Publication: Monitor Volume: 6 Issue: 62

World leaders lined up yesterday to convey their congratulations to newly elected Russian President Vladimir Putin. Optimism about the election results, however, was tempered by enduring concerns over Russia’s war in Chechnya and the uncertainty of Putin’s domestic and foreign policy agenda. On the positive side, international observers suggested that Putin’s election could mean that the Kremlin will now be governed with a firmer hand and that the eccentricities and erratic behavior of the Yeltsin years will finally become a thing of the past. The belief that Putin could emerge as a more reliable partner on the international stage was paralleled by hopes that the Russian president will also move forcefully to promote Russian political and economic reform. German Chancellor Gerhard Schroeder summed up these sentiments in a message to Putin yesterday. It expressed Germany’s “great expectations with regard to a strong, democratic, peaceful and prosperous Russia which is aware of its international responsibility and fully shares in European processes.”

But Western leaders also specifically underscored their continued concerns over Russia’s bloody war in Chechnya, mixing their congratulatory messages with appeals to Putin to move at last to end the conflict. French President Jacques Chirac, for example, wrote in a letter to Putin that France remains “preoccupied… with human rights and the humanitarian situation in Chechnya, which has aroused legitimate worries in Europe and in particular in [France].” He also called on Putin to allow international observers and aid groups into Chechnya. German Foreign Minister Joschka Fischer, meanwhile, balanced the German Chancellor’s message of hope to Putin with statements of his own calling on Moscow to find a rapid political solution to the Caucasus conflict. “The priority now,” Fischer said in a communique, “must be for an immediate halt to the fighting and a rapid political solution for lasting peace in Chechnya, together with the authorization for international humanitarian help and measures for the reconstruction of destroyed areas.”

The Clinton administration, for its part, took a cautious approach to Putin’s election, one which contrasted markedly with the effusive praise and virtual campaign endorsement which top U.S. officials had offered the Russian leader earlier this year. In a phone call to Putin yesterday, Clinton reportedly mixed congratulations with an appeal that the Kremlin move forcefully to strengthen democracy and international ties. Clinton called on Putin to advance economic reform, strengthen the rule of law, fight corruption and join the United States in advancing international security and arms control. He also reportedly emphasized the importance of ending the war in Chechnya and of “launching impartial and transparent investigations of reported human rights violations and providing… full access for international organizations and the press” (International Herald Tribune, March 28; AP, Reuters, AFP, March 27).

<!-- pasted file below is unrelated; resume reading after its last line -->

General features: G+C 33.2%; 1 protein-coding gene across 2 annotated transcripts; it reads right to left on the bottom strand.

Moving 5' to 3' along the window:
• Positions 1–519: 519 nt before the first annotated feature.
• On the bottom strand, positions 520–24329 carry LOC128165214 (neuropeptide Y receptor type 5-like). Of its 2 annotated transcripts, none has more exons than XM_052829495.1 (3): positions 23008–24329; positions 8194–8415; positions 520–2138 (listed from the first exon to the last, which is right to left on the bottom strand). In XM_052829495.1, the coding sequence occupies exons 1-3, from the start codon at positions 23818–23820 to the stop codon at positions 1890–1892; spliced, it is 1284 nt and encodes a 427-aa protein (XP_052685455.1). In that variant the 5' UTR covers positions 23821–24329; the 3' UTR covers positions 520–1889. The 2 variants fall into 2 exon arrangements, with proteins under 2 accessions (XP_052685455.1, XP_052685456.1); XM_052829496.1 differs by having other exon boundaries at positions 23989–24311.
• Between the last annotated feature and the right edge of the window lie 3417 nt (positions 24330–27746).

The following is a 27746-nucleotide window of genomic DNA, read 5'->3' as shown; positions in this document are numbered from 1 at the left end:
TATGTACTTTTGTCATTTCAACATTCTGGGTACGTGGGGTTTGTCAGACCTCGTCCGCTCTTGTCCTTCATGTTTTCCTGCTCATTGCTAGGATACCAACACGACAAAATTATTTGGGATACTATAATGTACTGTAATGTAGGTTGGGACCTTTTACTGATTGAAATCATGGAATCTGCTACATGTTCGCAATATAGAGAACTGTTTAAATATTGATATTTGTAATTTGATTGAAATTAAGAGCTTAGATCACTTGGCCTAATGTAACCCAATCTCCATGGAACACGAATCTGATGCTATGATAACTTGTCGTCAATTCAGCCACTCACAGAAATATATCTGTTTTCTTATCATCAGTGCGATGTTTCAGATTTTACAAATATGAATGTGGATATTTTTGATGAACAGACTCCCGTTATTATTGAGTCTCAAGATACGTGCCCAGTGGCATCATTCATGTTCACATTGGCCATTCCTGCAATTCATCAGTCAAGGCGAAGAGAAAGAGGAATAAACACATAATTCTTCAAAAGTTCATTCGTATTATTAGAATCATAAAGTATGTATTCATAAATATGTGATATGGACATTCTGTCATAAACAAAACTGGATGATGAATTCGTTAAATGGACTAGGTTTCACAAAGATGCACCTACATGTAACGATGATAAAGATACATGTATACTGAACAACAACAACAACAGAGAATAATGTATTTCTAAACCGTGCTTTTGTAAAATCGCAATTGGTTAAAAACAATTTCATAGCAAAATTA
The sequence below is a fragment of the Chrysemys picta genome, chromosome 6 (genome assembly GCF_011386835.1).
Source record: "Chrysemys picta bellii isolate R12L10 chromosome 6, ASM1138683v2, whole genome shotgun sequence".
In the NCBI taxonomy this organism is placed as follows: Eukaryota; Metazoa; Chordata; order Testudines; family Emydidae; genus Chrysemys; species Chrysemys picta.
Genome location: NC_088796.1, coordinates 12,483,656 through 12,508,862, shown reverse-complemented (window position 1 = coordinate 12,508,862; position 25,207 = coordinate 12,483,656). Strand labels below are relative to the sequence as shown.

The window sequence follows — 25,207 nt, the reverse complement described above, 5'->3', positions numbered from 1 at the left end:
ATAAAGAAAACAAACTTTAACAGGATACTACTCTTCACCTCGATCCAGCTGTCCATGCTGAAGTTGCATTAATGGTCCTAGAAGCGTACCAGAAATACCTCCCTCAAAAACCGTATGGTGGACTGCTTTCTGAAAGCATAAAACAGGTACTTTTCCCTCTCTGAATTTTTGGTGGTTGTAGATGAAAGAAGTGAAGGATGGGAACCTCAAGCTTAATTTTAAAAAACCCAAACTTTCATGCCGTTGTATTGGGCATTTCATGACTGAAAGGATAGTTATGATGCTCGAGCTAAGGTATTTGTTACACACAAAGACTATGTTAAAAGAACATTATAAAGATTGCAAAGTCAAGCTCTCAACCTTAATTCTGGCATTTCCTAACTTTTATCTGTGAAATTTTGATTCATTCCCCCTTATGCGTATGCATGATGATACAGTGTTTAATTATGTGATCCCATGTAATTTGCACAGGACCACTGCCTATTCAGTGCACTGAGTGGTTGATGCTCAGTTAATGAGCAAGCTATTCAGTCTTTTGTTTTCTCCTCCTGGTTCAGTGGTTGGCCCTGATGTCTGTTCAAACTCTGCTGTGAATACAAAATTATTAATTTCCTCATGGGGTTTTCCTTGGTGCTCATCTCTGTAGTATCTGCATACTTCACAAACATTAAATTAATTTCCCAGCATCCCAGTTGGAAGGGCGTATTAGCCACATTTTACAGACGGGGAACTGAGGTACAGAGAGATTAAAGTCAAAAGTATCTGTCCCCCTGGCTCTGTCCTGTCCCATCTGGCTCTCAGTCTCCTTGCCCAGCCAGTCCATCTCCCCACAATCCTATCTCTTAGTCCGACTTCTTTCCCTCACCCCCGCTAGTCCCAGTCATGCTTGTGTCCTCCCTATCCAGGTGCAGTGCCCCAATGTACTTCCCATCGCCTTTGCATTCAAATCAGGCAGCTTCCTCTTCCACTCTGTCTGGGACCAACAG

Some in the West have obviously hoped that Putin’s continued hard line on Chechnya, maintained in the face of intense Western criticism, may have been the result in large part of presidential campaign considerations. With victory in hand, many in the West are clearly hoping to see a moderation of Russian policies in the Caucasus. That no immediate change is in the offing, however, was strongly suggested by Putin’s announcement yesterday that Moscow will continue its military campaign in Chechnya (Reuters, March 27). The decision, which is consistent with Putin’s pre-election claims that he will place a priority on maintaining Russia’s “territorial integrity,” could leave Western policymakers with the choice all over again of whether they are willing to overlook Chechnya in order to pursue improved relations with Moscow more generally.

The issue is one of some importance because a series of contacts between Russian and Western officials are scheduled in the coming weeks. EU security chief Javier Solana, for example, is scheduled to travel to Moscow next week, when he will reaffirm the bloc’s concerns over the war in Chechnya. The EU and Russia are also scheduled to hold a summit in Moscow on May 17. In the meantime, however, the Parliamentary Assembly of the Council of Europe (PACE) is scheduled on April 3 to debate Russia’s behavior in the Caucasus, and there is some support among lawmakers for a call to suspend Russia from the organization. These and other expected confrontations between Moscow and the West over Chechnya in the coming weeks could quickly sour any “honeymoon” period which Putin might have expected from his Western partners.

Tensions in this area notwithstanding, a jockeying now appears set to take place over the scheduling of visits between Putin and foreign leaders. Earlier this year the Kremlin had suggested that Putin’s first post-election meeting with a foreign head of state after the election was likely to be with Chinese President Jiang Zemin. But it is now unclear whether the Chinese leader will be given pride of place. In the meantime, Putin is reportedly expected to visit Germany in the not-too-distant future. Japanese Prime Minister Keizo Obuchi is also urgently seeking a meeting with the Russian president-elect in order to restart peace treaty talks between the two countries. In addition, the Russian and U.S. governments are said to be looking at a summit meeting between the two presidents sometime before Clinton leaves office in January. There have been suggestions in the press that both the Putin-Obuchi meeting and the Putin-Clinton talks could take place prior to the G-7 (plus Russia) summit scheduled for Japan in July. But those plans have not been confirmed.